Easy peasy and quite sweet, like a little present waiting to be untied.

Sunday, November 13, 2016


I hope I didn't scare you, but I have actually finished a quilt! In time for Halloween, actually, but I only just found time for a photo session. I realized that I had amassed quite a selection of Halloweeny fabric and decided to put them all together in a quilt. I put together blocks of squares in different sizes, from four-patches with big squares to 36-patch blocks with tiny squares. I feared that it would all become a great mess, and I suppose some would say that it is, but looking at it from a distance I quite like it. I let the tiny squares gather in the middle and used ever increasing sizes going out from the diagonal. A few lime green patches along the diagonal gives a bit of extra zest to the design.
 For the back I used the leftover fabric and just pieced everything together randomly until I had a big enough piece. I used a thing backing so it could be used as a tablecloth with a soft drape, or I could hang it on the wall if I like. It might become a bit predictable, but I went for black and white stripes for the binding this time as well, as that was the only thing that seemed to work.
I'm still getting to know my new sewing machine, so I have been a bit careful about quilting motifs, so I went for the standard swirly meander I tend to fall back on, using a shiny orange thread. I'll challenge myself to be more adventurous the next time...

Friday, October 14, 2016

What's going on?

I think it's time to take stock. It's not that I don't spend time sewing, but I seem to have very little to show for it. Well, lots of little things, but what about all the big quilts?
I have spent a lot of time reorganizing my sewing space this summer, so at least all the finished quilt tops are stored in one place, but it is about time to settle down and do some serious quilting now I think...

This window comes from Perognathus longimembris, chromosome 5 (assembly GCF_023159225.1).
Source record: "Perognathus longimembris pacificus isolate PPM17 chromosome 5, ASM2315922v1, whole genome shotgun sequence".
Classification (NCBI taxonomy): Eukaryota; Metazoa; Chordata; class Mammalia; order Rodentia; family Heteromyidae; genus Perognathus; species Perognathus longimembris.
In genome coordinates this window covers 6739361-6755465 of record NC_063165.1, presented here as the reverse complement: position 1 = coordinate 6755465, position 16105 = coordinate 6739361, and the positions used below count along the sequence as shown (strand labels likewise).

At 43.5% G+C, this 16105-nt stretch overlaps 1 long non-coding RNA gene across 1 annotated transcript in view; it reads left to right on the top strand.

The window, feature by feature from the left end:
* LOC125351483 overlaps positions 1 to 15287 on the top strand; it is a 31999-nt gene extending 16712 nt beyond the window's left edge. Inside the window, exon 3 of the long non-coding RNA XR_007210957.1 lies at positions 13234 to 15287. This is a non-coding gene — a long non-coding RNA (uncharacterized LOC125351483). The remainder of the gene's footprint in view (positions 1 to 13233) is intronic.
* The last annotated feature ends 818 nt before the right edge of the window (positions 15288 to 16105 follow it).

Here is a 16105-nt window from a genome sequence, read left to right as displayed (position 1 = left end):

First of all there is this, my Wuthering Heights quilt:

I think I finished this top in August 2015 and had intended to have it finished by Christmas, but I don't know what happened...
Then I started this in January:
The top is actually finished, but I couldn't decide how to quilt it, and while I was working on it I fell in love with a new fabric line, and started another quilt right away:
And then it happened again, I got distracted by another project - I found a fabric bundle I couldn't resist and started planning yet another quilt:

And as if having four finished quilt tops wasn't enough... As I mentioned I have been reorganizing a bit lately - my ten little Moppe drawer units from Ikea, that I have had for years, became one large unit on wheels and in one of the drawers I came across yet another quilt top:
I remember making this  very early on in my quilting career - it must be at least 15 years old, maybe 20 - and I was so disappointed with it because I just didn't have the right rainbow of colours I wanted. I actually thought I had thrown it in the bin, but no, like the pack rat that I am, I had just hidden it away in a drawer and now, here it is again and it doesn't look all that bad. Maybe I can rescue it? Make it into placemats maybe? Well, it isn't my number one priority, because I also have a Halloween quilt in the works! Yes, I started another one!
This is the first block with the smallest pieces and it looks a mess - there are blocks with larger pieces that let the fabrics stand out more, though, and I hope it works as a whole. I will try to get started on the quilting this weekend and then we shall see...
And once I have started quilting I can just go on and do another, and another... Unless I get distracted by a new project along the way...
Short attention span, anyone? What? Where?

And in case you were wondering about those drawer units, here's a before-and-after shot of them: